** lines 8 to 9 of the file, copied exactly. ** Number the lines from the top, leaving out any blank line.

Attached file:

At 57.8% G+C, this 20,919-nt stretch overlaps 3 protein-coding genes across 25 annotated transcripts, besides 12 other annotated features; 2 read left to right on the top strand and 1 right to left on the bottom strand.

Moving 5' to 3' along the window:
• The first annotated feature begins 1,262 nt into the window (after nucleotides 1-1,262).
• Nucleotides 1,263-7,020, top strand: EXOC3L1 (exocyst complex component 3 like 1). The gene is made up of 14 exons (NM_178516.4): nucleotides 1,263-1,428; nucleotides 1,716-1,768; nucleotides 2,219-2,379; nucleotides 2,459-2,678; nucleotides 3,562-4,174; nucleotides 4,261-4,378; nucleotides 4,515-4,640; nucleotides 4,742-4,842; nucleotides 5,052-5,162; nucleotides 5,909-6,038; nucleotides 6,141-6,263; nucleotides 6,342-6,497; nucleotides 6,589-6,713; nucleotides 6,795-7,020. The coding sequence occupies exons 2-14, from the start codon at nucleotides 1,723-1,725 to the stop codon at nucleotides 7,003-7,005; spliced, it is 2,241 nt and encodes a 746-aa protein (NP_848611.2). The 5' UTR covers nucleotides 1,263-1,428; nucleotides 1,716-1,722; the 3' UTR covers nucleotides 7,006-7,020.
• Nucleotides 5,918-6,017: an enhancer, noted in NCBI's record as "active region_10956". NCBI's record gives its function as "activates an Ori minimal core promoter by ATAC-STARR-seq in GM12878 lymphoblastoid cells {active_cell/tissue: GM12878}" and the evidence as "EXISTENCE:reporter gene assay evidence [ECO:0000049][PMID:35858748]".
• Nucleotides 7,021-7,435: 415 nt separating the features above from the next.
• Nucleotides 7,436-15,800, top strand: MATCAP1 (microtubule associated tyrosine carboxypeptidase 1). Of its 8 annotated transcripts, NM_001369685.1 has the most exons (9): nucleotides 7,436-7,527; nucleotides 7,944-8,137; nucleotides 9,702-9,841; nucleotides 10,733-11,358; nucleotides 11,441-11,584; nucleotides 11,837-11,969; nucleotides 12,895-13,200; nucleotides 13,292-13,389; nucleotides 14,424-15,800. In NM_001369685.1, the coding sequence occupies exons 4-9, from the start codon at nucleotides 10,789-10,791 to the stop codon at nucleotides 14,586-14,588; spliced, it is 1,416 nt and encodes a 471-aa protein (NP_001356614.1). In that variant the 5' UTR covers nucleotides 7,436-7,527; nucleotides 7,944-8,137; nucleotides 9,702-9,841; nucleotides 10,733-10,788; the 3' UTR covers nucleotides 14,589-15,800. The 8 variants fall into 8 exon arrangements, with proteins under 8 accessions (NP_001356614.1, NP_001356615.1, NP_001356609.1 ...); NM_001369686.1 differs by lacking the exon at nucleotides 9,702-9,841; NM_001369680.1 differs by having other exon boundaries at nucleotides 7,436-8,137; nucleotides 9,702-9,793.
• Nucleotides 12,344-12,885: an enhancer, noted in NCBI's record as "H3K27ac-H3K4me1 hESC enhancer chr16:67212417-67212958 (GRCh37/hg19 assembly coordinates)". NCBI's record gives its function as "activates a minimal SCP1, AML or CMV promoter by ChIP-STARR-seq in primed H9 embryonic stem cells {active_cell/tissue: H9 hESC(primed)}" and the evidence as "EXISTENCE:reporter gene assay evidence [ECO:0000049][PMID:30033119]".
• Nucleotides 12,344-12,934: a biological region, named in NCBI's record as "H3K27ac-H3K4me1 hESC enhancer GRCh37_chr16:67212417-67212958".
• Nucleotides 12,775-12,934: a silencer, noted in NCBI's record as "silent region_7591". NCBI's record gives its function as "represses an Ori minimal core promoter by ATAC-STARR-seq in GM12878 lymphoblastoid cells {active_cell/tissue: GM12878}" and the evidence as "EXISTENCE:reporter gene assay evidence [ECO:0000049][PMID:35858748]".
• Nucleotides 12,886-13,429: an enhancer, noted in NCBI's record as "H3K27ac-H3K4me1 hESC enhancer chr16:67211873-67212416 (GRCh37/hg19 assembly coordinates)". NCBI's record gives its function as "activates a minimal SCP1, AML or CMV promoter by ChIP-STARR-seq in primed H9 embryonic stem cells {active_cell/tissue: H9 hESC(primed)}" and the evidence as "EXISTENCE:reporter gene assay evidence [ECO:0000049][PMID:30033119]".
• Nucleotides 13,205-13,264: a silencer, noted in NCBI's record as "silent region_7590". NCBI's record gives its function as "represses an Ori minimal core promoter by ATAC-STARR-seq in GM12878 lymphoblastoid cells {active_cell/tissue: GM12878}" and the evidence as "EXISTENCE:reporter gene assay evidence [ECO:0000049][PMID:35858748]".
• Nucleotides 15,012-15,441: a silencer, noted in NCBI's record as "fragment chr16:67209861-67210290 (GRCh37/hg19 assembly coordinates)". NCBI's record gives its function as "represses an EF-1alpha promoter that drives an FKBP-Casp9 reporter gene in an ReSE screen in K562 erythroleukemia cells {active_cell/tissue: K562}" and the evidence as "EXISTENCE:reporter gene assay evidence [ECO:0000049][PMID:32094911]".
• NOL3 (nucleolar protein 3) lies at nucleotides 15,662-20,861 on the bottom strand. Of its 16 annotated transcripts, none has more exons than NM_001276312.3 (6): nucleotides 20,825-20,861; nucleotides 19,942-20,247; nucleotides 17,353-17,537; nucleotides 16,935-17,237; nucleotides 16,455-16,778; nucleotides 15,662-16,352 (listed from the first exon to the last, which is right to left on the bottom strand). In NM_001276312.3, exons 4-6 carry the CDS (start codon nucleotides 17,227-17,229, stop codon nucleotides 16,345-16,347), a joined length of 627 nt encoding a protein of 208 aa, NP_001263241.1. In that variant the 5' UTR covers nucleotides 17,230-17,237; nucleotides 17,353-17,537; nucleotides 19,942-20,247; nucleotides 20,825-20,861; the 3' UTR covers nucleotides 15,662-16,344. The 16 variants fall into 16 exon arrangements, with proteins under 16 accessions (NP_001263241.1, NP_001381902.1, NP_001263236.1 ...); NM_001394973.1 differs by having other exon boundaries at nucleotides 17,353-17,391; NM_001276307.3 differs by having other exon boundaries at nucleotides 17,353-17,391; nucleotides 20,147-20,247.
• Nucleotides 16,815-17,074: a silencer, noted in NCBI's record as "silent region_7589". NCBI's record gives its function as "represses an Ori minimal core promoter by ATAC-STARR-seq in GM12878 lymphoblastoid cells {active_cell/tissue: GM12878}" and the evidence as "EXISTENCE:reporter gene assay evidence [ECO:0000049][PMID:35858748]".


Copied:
• Nucleotides 12,344-12,885: an enhancer, noted in NCBI's record as "H3K27ac-H3K4me1 hESC enhancer chr16:67212417-67212958 (GRCh37/hg19 assembly coordinates)". NCBI's record gives its function as "activates a minimal SCP1, AML or CMV promoter by ChIP-STARR-seq in primed H9 embryonic stem cells {active_cell/tissue: H9 hESC(primed)}" and the evidence as "EXISTENCE:reporter gene assay evidence [ECO:0000049][PMID:30033119]".
• Nucleotides 12,344-12,934: a biological region, named in NCBI's record as "H3K27ac-H3K4me1 hESC enhancer GRCh37_chr16:67212417-67212958".